There is no positive response to any divided canopy training system by vines that have a low canopy density (less than 0.7 kg cane prunings per metre of row). There is a major response when divided canopy training is used with vines of high density canopy (more than 0.7 kg prunings per metre of row). The major response is the illumination of the renewal areas of the canes or spurs and all the benefits that this brings. To obtain the full benefit of this response, shoots must be positioned to permit sunlight to reach the renewal are-as.

  • A divided canopy with shoot positioning:
  • reduces shading in the renewal zone;
  • doubles the canopy area;
  • provides good fruit and leaf exposure;
  • often increases yields;
  • improves wood and fruit quality;

may cause some sunburn on clusters near the top of the renewal zone.

The “heart” of the divided canopy training system is the shoot and leaf exposure to light. Without shoot positioning, the structure of a divided canopy training system is meaningless. Shoot positioning takes time—usually 80 hours of work per hectare. Divided canopy systems should not be attempted unless you are willing to do shoot positioning.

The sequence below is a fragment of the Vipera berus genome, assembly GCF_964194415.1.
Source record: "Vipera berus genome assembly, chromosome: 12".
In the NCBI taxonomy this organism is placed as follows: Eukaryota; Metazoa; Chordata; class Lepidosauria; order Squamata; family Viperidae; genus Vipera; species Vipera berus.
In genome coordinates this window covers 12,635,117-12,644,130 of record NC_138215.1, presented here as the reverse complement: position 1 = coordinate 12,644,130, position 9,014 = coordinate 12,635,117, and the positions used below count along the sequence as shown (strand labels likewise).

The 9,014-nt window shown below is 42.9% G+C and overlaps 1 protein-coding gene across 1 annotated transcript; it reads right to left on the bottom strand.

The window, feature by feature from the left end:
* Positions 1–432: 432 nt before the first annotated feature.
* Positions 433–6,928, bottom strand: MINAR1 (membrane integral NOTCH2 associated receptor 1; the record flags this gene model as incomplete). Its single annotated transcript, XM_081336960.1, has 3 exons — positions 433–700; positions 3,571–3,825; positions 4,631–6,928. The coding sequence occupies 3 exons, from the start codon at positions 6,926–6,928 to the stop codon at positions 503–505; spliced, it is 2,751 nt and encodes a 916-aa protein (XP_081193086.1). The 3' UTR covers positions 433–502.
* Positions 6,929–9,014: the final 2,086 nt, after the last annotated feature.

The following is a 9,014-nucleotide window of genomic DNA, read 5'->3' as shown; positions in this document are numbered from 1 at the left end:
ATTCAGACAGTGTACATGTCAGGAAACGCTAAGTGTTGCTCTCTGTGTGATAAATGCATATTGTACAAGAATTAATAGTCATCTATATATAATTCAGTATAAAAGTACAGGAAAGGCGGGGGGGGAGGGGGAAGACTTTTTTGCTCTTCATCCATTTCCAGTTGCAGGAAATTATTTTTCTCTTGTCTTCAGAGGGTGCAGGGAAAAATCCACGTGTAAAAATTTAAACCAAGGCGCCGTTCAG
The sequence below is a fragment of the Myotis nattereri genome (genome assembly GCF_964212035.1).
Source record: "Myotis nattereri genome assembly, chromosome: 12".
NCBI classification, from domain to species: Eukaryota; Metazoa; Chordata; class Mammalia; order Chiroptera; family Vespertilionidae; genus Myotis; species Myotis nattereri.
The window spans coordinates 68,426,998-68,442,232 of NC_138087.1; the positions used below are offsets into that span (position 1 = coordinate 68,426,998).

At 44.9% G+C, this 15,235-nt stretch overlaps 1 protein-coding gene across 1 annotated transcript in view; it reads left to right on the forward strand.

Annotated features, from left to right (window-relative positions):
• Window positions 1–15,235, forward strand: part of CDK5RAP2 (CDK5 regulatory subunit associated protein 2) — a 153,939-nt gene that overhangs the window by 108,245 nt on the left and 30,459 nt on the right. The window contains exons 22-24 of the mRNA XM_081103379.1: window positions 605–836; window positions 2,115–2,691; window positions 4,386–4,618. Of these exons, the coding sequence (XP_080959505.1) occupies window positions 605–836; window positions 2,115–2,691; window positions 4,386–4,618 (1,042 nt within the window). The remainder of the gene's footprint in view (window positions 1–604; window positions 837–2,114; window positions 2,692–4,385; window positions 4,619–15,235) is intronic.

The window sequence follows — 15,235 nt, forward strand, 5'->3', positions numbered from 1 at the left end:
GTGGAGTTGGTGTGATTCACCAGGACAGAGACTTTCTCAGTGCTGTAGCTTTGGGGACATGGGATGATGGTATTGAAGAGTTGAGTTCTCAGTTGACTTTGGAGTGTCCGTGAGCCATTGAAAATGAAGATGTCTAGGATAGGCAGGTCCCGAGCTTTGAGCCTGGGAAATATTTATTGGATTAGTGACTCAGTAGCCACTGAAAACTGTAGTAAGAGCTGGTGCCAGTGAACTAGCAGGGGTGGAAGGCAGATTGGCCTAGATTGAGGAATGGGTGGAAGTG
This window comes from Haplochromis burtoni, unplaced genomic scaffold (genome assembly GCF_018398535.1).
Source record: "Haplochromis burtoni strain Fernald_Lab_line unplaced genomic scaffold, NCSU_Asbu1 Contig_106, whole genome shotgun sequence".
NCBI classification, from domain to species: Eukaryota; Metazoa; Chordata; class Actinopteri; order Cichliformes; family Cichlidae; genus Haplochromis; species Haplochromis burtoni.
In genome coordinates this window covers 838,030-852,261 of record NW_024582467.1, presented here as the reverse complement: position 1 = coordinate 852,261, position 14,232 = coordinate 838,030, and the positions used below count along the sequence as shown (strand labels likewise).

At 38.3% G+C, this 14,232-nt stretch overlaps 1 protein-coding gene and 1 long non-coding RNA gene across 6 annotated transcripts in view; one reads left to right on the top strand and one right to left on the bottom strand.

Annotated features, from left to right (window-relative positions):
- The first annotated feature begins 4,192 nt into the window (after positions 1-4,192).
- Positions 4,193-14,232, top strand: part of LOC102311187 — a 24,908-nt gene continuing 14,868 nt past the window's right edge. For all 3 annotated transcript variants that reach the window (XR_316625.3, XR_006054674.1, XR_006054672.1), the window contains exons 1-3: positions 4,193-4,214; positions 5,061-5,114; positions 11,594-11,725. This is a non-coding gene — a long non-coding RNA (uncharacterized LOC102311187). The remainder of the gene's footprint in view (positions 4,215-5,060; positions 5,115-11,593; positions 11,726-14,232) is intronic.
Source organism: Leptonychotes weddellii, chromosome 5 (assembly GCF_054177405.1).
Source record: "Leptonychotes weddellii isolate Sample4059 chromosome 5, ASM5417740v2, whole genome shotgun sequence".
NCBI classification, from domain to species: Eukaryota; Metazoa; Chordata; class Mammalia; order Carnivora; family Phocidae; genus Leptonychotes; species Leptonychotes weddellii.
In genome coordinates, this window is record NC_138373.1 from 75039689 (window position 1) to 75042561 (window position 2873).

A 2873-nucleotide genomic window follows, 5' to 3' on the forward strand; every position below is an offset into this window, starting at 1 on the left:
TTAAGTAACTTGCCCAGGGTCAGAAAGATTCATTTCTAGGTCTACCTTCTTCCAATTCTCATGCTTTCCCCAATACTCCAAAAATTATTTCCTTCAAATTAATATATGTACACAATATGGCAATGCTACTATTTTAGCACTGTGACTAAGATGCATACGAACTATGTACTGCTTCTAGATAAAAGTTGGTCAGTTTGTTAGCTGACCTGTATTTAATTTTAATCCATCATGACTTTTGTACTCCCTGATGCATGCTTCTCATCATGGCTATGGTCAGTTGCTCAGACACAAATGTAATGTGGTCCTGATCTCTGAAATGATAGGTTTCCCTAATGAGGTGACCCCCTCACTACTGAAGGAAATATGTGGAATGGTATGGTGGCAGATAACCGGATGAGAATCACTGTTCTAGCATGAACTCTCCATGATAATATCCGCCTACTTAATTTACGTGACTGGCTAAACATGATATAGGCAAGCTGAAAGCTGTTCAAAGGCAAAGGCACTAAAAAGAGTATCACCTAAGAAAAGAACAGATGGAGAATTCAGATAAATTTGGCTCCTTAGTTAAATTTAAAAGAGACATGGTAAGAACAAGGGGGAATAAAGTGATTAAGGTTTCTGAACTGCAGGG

Shoot positioning should be done twice—the first time early in the 4-week period after bloom; the second time in 2 to 3 weeks as the shoots again try to become horizontal.

Figure 3.5 Horizontally Divided Canopy System


Geneva Double Curtain

The Geneva Double Curtain (GDC for short) trellis was originally designed for Concord grapes, but now it is also used for French hybrids and vinifera varieties. The GDC system has fruiting wires 1.2 metres apart and 1.8 metres above the ground. The system usually has two cordons of between 1.8 to 2.4 metres long trained alternatively to the right and left cordon wires. Spur pruning is used. Downward pointing spurs direct growth away from the centre of the trellis and not into the ally where tractors work. Vinifera varieties generally (but not always) have upright growth habits, requiring the use of a movable foliage wire to downward shoot positioning devigorates the shoots and pro-motes good basal node exposure. Sometimes fruit is sunburned when it is overexposed.